Most podcasts don’t make it past a few episodes, but for those that do, interesting opportunities can develop. Rupert Cornford shares some insights from a talk given by Peter Houston, co-host of Media Voices
It started with a WhatsApp message from former colleague and journalist Richard Frost, inviting me to an event in Manchester at the end of January. He’d set up a messaging group for local writers and suggested it would be a good evening out. A few people showed interest and I thought the topic sounded good, so I signed up.
Beyond Advertising – How Magazines are Making Money in the New Decade was brought to the city by Nikki Simpson’s International Magazine Centre in Edinburgh. It was the first of its kind in the North West, as part of her mission to connect publishers, magazine editors and writers to share best practice. This is welcome, because a lot of people are keen to explore the future of journalism and storytelling.
On the top floor of Manchester bar Lock 91, with an audience of around 50 people, three talks explored membership models, training and podcasting in 20-minute presentations. Each speaker shared their experience of evolving their offer to find new ways of building communities and commercial revenues.
In this blog, I want to share a few insights from Peter Houston’s talk on podcasting, because I think his views are relevant to anyone developing audio content. Peter’s Media Voices podcast can be found here and he gave an entertaining account of a fast developing industry.
Most people bail on their podcasts after seven episodes. Peter believes that of the 850,000 plus podcasts that exist in the world, 80 per cent of them are “stone cold dead”. They are victims of ‘pod fade’ and aren’t being updated anymore. “You have got to keep going because you will not make money from podcasting on day one,” he said.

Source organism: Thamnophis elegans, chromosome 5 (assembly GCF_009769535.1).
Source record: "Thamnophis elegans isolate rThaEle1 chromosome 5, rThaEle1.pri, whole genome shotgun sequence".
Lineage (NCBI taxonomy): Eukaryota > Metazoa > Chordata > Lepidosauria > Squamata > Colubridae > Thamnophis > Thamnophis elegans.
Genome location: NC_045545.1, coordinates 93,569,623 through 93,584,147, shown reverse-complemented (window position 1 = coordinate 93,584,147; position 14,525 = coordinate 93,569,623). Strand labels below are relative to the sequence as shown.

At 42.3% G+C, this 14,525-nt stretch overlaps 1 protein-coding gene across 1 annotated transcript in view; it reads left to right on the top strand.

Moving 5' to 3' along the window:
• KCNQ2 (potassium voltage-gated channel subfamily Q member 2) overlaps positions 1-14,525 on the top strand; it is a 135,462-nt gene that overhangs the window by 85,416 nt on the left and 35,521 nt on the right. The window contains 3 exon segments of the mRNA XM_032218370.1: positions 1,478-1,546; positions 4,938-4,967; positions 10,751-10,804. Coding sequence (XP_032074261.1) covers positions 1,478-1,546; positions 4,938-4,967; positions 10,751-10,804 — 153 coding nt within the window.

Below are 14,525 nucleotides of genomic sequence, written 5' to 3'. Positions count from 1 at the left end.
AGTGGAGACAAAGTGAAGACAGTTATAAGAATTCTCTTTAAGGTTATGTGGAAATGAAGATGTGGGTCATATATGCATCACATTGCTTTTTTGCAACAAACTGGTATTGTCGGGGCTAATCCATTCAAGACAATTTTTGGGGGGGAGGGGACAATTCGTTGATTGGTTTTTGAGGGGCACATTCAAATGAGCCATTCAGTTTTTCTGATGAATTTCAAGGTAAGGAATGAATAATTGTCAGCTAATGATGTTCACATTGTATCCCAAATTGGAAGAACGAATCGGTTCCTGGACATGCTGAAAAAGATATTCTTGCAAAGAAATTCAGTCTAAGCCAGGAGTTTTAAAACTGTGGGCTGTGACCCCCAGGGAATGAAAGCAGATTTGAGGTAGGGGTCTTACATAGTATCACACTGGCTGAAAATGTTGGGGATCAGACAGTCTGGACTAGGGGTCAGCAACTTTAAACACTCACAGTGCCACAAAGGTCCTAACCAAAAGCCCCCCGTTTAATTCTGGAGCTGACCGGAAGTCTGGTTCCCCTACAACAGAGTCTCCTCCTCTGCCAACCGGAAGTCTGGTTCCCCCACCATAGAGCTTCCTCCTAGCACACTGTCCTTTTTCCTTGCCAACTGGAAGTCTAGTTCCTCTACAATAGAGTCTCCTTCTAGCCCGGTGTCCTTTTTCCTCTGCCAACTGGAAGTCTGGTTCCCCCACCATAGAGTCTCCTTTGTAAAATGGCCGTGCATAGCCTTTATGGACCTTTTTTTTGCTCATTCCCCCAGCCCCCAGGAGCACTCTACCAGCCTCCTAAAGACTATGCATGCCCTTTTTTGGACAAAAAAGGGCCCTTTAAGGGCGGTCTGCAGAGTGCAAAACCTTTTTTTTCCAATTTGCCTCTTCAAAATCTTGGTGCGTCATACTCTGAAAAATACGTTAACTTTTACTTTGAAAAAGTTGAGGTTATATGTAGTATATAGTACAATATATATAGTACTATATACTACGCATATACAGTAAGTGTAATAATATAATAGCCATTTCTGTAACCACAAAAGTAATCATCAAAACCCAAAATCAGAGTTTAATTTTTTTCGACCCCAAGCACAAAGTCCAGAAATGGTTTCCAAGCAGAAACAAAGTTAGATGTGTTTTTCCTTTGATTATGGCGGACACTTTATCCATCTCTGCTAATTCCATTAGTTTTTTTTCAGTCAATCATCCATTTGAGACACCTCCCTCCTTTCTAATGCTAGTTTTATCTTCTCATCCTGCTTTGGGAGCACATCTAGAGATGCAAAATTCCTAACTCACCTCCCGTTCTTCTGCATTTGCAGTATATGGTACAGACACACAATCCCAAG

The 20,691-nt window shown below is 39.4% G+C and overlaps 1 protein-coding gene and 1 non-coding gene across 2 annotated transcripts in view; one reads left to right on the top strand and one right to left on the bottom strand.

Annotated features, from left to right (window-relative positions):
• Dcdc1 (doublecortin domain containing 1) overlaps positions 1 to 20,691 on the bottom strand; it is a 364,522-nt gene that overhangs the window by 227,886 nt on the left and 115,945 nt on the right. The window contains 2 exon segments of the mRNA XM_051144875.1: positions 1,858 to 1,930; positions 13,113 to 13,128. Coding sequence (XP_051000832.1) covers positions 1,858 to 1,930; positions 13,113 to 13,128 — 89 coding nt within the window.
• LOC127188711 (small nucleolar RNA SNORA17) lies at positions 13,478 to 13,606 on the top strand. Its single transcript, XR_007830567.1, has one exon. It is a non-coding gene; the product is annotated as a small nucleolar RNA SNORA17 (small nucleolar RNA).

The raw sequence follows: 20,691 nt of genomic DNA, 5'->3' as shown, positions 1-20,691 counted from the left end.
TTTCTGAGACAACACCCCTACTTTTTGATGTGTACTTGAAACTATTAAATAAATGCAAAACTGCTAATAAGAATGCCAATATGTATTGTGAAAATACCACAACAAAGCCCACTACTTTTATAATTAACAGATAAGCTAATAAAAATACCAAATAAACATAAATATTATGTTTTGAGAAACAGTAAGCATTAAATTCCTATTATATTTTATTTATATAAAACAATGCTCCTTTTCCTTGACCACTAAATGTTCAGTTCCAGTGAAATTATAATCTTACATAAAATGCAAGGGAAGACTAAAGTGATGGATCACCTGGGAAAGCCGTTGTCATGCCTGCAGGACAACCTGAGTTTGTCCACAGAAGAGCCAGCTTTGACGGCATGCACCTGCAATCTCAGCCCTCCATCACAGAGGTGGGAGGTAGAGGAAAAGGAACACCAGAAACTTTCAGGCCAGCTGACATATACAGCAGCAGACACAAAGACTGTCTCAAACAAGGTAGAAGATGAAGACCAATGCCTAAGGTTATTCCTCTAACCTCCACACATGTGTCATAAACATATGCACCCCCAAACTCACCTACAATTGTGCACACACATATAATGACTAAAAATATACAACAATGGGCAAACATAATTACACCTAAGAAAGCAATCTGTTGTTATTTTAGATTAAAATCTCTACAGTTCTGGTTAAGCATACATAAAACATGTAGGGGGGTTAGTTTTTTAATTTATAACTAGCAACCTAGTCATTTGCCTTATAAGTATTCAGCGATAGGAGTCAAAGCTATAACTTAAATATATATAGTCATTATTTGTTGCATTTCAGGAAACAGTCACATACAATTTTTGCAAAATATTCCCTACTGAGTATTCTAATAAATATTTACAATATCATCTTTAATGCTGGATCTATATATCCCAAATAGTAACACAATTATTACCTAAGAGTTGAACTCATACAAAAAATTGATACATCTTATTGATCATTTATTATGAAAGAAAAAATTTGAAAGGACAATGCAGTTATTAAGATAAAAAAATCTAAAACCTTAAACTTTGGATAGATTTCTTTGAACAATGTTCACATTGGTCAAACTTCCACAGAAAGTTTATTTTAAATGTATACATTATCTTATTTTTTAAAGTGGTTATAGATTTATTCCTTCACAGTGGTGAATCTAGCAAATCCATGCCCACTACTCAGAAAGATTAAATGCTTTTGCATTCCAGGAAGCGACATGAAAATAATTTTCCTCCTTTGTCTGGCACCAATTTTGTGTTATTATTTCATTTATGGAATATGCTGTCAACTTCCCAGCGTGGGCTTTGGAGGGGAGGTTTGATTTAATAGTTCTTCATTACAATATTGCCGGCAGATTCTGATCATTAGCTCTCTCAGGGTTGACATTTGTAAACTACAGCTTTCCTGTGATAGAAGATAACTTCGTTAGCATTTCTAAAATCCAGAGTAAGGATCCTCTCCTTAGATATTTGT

A podcast gives you access to people. As the Media Voices podcast grew – at the time Houston and colleagues had recorded 130 episodes – it was able to attract big names from the publishing industry. Nick Thompson, editor-in-chief at Wired Magazine, John Bird from The Big Issue and Rob Orchard from Delayed Gratification were three names mentioned.
Because the team had developed a strong editorial stand, “telling it like it is for the publishing industry”, they weren’t keen on being tied to a sponsor for the weekly podcast. Instead they started a spinoff series called Media Voices Conversations, where a sponsor and big-name guest discuss an industry topic and share stories in the studio.
Another way they generate revenue is through analysis and industry reports. A podcast gives you a lot of content that can be repurposed into other formats. Regular reports on key trends provide a solid way of consolidating messages, insight and stories for your community.
They also launched an awards event for podcasts made by publishers. While this won’t be a natural progression for everyone, it does show what can be done once a community has been developed. Many of the 120 entries they received in the first year came from people they’d interviewed and brands that boosted their credibility, including The Economist, Financial Times and The Guardian.
The awards entries gave them insight into the commercial models of podcasting. Some people used sponsorship, on an annual basis, so they gained long-term support without having to find it each month; some used their podcast to sell subscriptions to their publication; and others used ‘ad reads’ where sponsorship messages were turned into stories. In some cases, these stories were turned into full episodes, where the content was valuable enough for its audience to hear in full.
The point is that podcasts give you a platform, access to people and the opportunity to develop your community. They also give you a lot of content that can be delivered in different formats with little extra work. Not every opportunity will be visible from day one, but keep going, and the seeds you plant will grow stronger if they are nurtured. As you progress, so does your audience and opportunities to make money will present themselves.
Peter’s last word on the topic was this: “Stay smart, add value and don’t be boring – have some respect for your listeners.”